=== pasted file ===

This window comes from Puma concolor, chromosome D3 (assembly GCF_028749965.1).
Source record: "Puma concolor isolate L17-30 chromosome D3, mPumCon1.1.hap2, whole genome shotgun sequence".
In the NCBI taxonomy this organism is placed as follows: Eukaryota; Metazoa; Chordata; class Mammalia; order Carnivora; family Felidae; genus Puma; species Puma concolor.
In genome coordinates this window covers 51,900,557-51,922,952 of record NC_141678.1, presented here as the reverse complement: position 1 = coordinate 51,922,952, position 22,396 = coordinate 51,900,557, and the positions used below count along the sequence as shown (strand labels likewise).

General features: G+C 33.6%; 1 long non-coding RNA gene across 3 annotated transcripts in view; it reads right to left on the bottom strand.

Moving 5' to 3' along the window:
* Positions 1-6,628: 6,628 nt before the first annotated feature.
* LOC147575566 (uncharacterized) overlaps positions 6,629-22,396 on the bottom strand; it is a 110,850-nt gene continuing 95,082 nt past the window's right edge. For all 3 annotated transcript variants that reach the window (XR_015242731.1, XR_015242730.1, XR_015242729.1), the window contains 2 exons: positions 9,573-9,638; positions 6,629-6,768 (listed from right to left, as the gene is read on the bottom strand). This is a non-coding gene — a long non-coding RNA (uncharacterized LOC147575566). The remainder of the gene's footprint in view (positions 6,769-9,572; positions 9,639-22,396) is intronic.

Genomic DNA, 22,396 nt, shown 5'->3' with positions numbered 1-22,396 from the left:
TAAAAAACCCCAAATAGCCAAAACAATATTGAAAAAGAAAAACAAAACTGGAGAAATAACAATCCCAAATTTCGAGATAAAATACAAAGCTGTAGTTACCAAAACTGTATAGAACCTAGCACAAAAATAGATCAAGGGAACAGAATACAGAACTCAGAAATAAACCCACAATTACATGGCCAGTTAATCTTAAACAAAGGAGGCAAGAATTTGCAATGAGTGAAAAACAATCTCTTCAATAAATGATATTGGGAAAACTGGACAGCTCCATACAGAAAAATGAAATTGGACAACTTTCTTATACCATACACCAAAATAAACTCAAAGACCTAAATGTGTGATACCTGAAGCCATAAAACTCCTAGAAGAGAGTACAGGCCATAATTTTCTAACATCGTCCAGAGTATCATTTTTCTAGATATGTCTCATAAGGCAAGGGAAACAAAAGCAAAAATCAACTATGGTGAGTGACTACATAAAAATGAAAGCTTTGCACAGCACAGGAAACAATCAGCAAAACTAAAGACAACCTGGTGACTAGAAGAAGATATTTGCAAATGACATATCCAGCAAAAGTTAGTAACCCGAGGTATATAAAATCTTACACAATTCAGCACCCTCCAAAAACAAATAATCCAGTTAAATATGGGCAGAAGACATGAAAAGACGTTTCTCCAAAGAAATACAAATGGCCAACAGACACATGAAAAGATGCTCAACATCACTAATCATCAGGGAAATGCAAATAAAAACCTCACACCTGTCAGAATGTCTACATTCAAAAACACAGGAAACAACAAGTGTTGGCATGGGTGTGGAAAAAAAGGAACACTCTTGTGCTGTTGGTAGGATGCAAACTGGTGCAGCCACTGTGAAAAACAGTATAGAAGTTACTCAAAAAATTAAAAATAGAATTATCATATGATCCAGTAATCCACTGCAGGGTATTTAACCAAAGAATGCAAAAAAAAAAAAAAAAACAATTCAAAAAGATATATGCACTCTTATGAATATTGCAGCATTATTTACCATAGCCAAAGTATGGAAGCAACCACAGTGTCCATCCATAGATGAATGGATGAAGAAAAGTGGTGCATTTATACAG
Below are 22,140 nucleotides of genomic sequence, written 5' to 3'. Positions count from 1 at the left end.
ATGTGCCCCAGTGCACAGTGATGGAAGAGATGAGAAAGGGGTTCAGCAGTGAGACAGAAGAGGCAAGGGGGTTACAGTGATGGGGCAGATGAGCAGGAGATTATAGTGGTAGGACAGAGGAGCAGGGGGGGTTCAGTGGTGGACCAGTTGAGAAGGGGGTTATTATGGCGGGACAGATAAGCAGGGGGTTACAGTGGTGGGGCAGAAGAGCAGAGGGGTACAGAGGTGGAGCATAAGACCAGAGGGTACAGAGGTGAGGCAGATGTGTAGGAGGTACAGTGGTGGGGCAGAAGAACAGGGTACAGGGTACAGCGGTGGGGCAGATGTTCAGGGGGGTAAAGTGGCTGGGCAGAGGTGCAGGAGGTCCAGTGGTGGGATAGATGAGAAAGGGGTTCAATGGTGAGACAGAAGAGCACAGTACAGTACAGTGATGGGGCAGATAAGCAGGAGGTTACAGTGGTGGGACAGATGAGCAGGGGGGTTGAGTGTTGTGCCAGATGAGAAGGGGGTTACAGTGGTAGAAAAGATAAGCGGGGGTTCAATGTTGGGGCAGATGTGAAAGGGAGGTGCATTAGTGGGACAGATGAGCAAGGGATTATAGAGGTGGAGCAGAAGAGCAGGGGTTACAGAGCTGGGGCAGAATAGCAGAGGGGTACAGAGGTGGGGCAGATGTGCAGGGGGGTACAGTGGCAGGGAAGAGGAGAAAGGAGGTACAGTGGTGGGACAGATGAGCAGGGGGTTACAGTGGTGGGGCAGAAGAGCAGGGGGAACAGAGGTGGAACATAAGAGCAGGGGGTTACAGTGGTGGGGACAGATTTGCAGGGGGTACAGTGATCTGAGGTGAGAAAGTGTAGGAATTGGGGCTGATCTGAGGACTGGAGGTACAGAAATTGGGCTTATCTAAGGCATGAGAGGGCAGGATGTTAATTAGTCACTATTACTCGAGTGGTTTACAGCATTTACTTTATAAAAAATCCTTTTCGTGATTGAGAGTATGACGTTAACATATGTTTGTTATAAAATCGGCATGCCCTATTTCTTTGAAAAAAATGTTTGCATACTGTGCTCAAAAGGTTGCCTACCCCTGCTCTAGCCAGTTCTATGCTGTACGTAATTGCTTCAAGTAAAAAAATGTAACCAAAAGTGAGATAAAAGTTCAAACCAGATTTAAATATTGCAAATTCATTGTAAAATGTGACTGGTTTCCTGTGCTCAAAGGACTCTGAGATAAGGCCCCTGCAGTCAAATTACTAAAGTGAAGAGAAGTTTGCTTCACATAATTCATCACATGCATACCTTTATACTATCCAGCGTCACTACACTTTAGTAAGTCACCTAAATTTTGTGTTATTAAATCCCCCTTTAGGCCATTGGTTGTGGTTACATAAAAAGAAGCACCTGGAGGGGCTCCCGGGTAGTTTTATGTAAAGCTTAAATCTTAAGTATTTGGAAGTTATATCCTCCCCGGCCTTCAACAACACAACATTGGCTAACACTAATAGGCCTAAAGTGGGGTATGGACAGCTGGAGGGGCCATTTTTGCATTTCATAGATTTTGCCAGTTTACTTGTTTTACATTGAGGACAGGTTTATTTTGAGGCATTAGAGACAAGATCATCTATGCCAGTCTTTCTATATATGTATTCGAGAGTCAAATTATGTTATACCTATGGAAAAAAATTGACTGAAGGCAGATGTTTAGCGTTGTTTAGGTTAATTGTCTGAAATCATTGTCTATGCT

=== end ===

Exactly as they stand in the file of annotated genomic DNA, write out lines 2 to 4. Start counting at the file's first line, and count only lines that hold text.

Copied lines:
Source record: "Puma concolor isolate L17-30 chromosome D3, mPumCon1.1.hap2, whole genome shotgun sequence".
In the NCBI taxonomy this organism is placed as follows: Eukaryota; Metazoa; Chordata; class Mammalia; order Carnivora; family Felidae; genus Puma; species Puma concolor.
In genome coordinates this window covers 51,900,557-51,922,952 of record NC_141678.1, presented here as the reverse complement: position 1 = coordinate 51,922,952, position 22,396 = coordinate 51,900,557, and the positions used below count along the sequence as shown (strand labels likewise).